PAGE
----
Two posts here in two days? Don’t get your hopes up that great things are happening, but here is a return to my idea of posting an excerpt of a theologian I’ve been reading on Friday. This would be the third time I’ve followed this plan, which by most measures in the church is enough frequency to be considered a tradition.
Rowan Williams was until recently the 104th Archbishop of Canterbury, the head of the Anglican Communion, and is perhaps the preeminent living Anglican theological. His essay, “Seculalrism, Faith, and Freedom”, was first given in 2006, and the text quoted below appears in a volume of essays, The New Visibility of Religion: Studies In Religion and Cultural Hermeneutics (Continuum Books, 2008).
I can across this piece while starting a graduate seminar on secularism this term here at Laurier. In this essay, Williams argues that if we as a society allow our public discourse to be governed by purely secular principles, ruling out of bounds any religious or ideological arguments as to what constitutes human good other than those arguments which offer “a minimal account of material security and relative social stability”, then our social life will be greatly impoverished and we will be unable to discuss anything of significance.
“…I am arguing that the sphere of public and political negotiation flourishes only in the context of larger commitments and visions, and that if this is forgotten or repressed by a supposedly neutral ideology of the public sphere, immense damage is done to the moral energy of a liberal society. For that ideal of liberal society, if it is to be any more than a charter for the carefully brokered competition of individuals, requires not a narrowing but a broadening of the moral sources from which the motivation for social action and political self-determination can be drawn.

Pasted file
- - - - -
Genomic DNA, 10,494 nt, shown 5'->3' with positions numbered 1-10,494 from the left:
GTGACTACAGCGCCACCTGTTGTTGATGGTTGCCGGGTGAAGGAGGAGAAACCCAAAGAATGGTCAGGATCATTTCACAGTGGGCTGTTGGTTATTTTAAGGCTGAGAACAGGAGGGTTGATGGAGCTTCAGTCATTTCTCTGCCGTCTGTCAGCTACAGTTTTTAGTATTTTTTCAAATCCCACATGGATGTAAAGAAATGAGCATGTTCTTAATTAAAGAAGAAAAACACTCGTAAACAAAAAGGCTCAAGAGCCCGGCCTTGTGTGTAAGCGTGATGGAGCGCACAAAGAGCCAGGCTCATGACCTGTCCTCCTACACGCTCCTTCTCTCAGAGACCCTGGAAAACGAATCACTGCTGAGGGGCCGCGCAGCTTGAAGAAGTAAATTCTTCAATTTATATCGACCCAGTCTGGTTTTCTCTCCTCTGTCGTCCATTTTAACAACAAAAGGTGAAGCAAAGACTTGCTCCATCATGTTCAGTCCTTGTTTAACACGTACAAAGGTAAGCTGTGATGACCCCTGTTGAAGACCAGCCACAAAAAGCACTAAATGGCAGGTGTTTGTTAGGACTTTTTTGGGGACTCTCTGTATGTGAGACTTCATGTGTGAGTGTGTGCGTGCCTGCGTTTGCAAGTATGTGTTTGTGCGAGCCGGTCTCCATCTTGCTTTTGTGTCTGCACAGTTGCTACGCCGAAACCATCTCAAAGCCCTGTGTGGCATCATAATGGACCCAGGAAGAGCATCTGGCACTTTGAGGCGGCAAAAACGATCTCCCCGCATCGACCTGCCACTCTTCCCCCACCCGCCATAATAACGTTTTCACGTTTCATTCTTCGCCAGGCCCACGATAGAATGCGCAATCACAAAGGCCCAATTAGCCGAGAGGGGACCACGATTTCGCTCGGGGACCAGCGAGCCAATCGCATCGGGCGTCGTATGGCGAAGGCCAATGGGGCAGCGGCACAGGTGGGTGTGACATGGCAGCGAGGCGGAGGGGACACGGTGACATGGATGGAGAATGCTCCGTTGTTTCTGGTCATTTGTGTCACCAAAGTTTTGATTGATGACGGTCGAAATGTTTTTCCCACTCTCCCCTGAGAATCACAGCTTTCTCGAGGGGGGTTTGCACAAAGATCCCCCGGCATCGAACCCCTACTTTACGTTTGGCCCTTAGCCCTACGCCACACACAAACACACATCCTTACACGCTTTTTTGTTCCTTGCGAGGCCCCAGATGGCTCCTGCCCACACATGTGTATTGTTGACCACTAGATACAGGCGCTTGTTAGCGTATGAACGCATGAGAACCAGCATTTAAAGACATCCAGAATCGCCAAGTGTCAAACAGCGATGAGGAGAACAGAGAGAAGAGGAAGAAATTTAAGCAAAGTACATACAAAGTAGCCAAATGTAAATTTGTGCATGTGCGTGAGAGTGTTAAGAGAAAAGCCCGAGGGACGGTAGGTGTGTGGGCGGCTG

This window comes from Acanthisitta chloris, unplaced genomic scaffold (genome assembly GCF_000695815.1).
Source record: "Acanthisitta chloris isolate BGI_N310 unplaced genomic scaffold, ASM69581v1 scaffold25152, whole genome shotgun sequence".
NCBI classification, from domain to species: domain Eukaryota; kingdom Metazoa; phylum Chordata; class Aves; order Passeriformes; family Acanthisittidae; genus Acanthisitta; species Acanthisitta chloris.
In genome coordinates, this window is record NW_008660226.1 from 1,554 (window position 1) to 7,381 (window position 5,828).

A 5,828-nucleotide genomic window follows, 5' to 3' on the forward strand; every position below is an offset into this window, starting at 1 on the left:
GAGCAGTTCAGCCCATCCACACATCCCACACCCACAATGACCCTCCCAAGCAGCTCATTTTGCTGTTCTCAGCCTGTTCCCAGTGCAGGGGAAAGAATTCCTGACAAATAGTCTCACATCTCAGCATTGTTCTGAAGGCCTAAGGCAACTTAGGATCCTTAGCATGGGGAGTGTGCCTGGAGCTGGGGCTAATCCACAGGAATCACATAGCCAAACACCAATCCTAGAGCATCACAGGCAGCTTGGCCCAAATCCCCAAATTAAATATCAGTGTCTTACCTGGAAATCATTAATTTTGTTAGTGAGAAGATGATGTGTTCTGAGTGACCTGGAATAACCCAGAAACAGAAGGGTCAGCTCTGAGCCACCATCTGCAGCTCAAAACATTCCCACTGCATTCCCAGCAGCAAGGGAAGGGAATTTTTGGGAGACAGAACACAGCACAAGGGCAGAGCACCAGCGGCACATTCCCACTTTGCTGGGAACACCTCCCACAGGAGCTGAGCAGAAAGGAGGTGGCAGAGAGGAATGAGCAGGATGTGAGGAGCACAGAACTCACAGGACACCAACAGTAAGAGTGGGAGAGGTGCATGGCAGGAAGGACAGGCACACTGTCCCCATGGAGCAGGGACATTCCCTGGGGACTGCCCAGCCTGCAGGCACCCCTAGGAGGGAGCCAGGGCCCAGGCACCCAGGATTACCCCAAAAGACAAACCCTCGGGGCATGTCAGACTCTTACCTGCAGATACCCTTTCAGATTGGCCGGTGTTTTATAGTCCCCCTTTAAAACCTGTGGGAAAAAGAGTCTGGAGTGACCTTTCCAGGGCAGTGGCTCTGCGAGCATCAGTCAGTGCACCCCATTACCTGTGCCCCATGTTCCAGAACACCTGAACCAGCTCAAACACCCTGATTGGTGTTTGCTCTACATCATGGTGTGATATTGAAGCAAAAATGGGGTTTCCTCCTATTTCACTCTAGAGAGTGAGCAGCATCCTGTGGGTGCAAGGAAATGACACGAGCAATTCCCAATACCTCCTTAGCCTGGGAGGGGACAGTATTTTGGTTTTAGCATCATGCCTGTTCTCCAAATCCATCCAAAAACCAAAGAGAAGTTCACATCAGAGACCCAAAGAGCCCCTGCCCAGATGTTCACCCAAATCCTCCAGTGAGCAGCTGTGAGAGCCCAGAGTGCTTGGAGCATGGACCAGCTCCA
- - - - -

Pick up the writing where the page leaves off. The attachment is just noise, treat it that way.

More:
… There is indeed, deplorably, a kind of appeal to ‘liberal’ ideals that effectively reduces the human self to an economic unit, a solitary accumulator of rights, comforts, and securities. But, it is an odd sort of liberalism that so dismisses the significance of a freedom learned by social processes of formation and exercised consciously and intelligently for goals that are not exclusively self-interested.
If the three terms of my title do indeed belong together; if a proper secularism requires faith; if it is to guarantee freedom, this is because a civilized politics must be a politics attuned to the real capacities and dignities of the person – not the individual consumer, but the self-learning over time to exercise liberty in the framework of intelligible communication and the self-scrutiny that grows from this. Such a concept of the person is, I would maintain, unavoidably religious in character; it assumes that we ‘answer’ not only to circumstance or instinct or even to each other but to a Creator who addresses us and engages us before ever we embark on social negotiation. That, after all, is why we regard the child – or the mentally challenged adult or the dying man or woman who has passed beyond ordinary human communication – as a person, whose dignities and liberties are inalienable. The struggle for a right balance of secular process and public religious debate is part of a wider struggle for a concept of the personal that is appropriately robust and able to withstand the pressures of a functionalist and reductionist climate. This is a larger matter than we can explore here; but without this dimension, the liberal ideal becomes deeply anti-humanist. And, like it or not, we need a theology to arrest this degeneration.”